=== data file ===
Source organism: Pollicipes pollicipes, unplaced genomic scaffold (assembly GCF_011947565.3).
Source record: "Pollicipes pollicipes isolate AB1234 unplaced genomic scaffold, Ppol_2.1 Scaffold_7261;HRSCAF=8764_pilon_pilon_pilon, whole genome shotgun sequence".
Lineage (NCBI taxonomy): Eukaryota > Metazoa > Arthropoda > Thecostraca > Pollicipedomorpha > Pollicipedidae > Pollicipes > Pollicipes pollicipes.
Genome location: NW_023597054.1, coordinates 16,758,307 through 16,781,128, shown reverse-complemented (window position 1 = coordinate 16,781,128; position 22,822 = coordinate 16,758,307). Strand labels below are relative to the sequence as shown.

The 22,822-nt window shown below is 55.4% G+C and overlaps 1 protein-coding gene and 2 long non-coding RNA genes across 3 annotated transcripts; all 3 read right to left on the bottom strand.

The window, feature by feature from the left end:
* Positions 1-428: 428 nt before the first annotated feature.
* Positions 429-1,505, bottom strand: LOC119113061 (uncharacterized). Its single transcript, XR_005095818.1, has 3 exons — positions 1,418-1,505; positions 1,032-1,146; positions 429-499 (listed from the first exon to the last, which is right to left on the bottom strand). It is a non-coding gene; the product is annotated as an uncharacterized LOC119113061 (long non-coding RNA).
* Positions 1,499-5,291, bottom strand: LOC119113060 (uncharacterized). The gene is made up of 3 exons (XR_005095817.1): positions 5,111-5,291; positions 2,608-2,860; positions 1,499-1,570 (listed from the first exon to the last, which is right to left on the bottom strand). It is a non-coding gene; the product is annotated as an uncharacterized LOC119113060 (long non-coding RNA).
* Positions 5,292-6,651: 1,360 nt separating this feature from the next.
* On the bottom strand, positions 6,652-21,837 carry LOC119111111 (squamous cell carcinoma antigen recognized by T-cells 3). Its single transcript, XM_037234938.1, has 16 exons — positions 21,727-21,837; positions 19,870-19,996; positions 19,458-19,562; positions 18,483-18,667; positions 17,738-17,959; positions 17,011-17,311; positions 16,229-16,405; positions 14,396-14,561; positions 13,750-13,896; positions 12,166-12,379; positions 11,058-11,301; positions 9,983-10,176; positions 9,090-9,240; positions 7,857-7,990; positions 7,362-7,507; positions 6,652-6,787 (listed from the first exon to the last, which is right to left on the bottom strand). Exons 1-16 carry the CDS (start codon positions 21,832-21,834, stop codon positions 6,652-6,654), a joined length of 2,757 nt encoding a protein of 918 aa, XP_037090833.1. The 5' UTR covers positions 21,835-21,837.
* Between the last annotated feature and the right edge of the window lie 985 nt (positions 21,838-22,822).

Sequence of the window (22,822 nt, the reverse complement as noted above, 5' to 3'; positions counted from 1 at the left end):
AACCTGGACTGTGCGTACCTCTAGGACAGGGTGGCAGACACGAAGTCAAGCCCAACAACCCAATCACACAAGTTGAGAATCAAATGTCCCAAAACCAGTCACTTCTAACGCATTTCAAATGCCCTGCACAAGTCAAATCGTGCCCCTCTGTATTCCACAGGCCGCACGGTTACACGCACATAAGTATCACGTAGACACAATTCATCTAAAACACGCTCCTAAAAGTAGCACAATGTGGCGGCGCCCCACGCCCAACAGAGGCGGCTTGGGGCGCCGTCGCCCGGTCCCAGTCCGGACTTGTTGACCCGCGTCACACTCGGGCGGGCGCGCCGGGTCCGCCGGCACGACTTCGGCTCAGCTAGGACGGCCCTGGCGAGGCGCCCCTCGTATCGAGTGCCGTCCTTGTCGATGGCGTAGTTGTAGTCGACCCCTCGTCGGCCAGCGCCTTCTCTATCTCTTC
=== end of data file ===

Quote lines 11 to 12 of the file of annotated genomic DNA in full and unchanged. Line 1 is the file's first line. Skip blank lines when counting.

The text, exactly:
* On the bottom strand, positions 6,652-21,837 carry LOC119111111 (squamous cell carcinoma antigen recognized by T-cells 3). Its single transcript, XM_037234938.1, has 16 exons — positions 21,727-21,837; positions 19,870-19,996; positions 19,458-19,562; positions 18,483-18,667; positions 17,738-17,959; positions 17,011-17,311; positions 16,229-16,405; positions 14,396-14,561; positions 13,750-13,896; positions 12,166-12,379; positions 11,058-11,301; positions 9,983-10,176; positions 9,090-9,240; positions 7,857-7,990; positions 7,362-7,507; positions 6,652-6,787 (listed from the first exon to the last, which is right to left on the bottom strand). Exons 1-16 carry the CDS (start codon positions 21,832-21,834, stop codon positions 6,652-6,654), a joined length of 2,757 nt encoding a protein of 918 aa, XP_037090833.1. The 5' UTR covers positions 21,835-21,837.
* Between the last annotated feature and the right edge of the window lie 985 nt (positions 21,838-22,822).